That the toplogy can be different than the species tree can be seen if you consider two speciation events close in time.  Consider two “individuals”, one from each of the two closest related species.  These can have a most recent common ancestor in their shared common ancestor in the time between the first and the second speciation event

or they can have a most recent common ancestor further back in time than the first speciation event, in which case an “indivdual” from the third species might share a common ancestor with one of them more recent.

Just to avoid confusion, when I say “individual” I don’t actually mean individual (which is why I quote the first).  There are no present day humans more related to chimps than others — although you sometimes get that impression.

The time since the speciation event is such that all humans (or chimps or gorillas) will share common ancestors much more recent than the speciation events.

The process involves recombinations, however, so if we trace a single individual’s genealogy back in time, the nucleotides will split apart and join up again in a stocastic process,

and at the time of the speciation event they will be distributed on a number of different chromosomes (“individuals”)

and it is these DNA chunks that can end up having different topologies than the species topology.

Different segments of the genome will have different divergence times and possibly different toplogies.

When we talk about gene trees (in contrast to species trees), we are talking about the trees for the individual segments of our genome, and when they differ significantly from the species tree (in either branch lengths or topology) inferring the species tree can be problematic.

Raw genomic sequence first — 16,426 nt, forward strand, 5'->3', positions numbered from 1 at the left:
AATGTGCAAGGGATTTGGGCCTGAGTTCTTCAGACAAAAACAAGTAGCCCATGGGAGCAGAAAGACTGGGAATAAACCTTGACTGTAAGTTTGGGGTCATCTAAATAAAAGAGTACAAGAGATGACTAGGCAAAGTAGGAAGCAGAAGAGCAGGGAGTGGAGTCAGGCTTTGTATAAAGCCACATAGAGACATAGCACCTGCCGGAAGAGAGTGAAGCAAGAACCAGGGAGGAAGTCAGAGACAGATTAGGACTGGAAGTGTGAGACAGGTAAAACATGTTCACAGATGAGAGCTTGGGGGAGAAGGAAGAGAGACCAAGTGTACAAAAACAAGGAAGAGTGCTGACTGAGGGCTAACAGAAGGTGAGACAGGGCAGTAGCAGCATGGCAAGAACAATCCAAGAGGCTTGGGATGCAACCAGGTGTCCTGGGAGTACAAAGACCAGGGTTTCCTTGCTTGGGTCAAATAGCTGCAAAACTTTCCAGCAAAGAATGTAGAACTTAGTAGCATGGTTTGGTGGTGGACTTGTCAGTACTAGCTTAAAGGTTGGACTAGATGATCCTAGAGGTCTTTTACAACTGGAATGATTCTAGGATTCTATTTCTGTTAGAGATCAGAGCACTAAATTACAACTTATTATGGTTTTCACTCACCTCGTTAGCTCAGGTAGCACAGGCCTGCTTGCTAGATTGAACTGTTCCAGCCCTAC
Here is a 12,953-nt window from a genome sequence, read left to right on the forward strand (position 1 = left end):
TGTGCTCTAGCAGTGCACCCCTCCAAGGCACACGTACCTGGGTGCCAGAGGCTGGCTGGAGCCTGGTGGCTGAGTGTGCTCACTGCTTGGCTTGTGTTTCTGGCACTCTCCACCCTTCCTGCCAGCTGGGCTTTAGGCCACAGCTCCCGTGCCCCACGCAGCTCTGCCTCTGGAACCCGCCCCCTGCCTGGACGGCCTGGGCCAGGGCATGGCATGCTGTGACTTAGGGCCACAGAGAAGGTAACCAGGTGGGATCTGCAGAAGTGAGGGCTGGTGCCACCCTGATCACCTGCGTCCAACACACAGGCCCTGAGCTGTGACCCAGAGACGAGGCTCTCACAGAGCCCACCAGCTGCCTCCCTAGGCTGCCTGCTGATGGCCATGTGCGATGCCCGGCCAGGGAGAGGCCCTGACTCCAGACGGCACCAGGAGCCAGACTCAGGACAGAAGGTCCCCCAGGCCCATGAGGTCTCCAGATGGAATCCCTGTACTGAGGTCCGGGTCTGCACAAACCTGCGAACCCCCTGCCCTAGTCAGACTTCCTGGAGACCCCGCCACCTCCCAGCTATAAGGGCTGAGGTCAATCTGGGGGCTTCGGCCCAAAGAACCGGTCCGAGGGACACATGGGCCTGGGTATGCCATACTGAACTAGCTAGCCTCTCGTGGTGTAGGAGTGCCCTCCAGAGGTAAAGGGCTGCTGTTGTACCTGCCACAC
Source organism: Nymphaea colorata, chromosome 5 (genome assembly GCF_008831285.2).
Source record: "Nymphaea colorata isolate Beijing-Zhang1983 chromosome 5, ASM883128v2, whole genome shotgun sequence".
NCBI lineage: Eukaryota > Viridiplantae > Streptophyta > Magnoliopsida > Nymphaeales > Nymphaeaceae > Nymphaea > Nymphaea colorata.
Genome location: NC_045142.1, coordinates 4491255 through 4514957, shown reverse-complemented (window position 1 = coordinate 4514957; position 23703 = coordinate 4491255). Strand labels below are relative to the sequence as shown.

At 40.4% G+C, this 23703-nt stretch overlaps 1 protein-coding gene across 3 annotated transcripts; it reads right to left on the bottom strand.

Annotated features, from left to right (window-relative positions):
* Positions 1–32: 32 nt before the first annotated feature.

Inferring species trees and gene trees

The two applications that I used as an excuse for writing this post concerns inferring species trees from gene trees, or jointly with gene trees.  Both takes statistical approaches; one Bayesian the other Maximum Likelihood.

The first method, BEST (Liu 2008) jointly estimates gene trees and the species tree from alignments.  The idea is that the species tree puts constraints on the coalescence times of the gene trees (they must be compatible with the species tree, so two species in a gene tree do not join up more recent than the speciation event, and the distribution of the tree is given by the underlying coalescence process) and conversely the gene trees put constraints on the species tree (the same constraint about coalescence times) so you can sample one tree when keeping the other fixed, and then use an MCMC framework to sample over trees.

This way you can sample over the posterior probability of both species trees and gene trees.  The process is somewhat time consuming, so probably not practical for genome wide analysis, but nice in its (relative) simplicity nonetheless.

The other tool, STEM (Kubatko et al. 2009) takes a set of gene trees as input and estimates the species tree in a Maximul Likelihood approach.  Again this is done by considering the constraints that the gene trees put on the species tree (together with the underlying coalescence process, of course).

One weakness in both method is the assumption that the gene trees correspond to true underlying coalescence trees.  This is unlikely to be true for real gene trees for two main reasons:  First, the gene trees are inferred and therefore can be incorrect, and second, in a coalescence process with recombination (the process where incomplete lineage sorting occur) it is unlikely that recombination events only occur between and not within the regions used to infer the gene trees.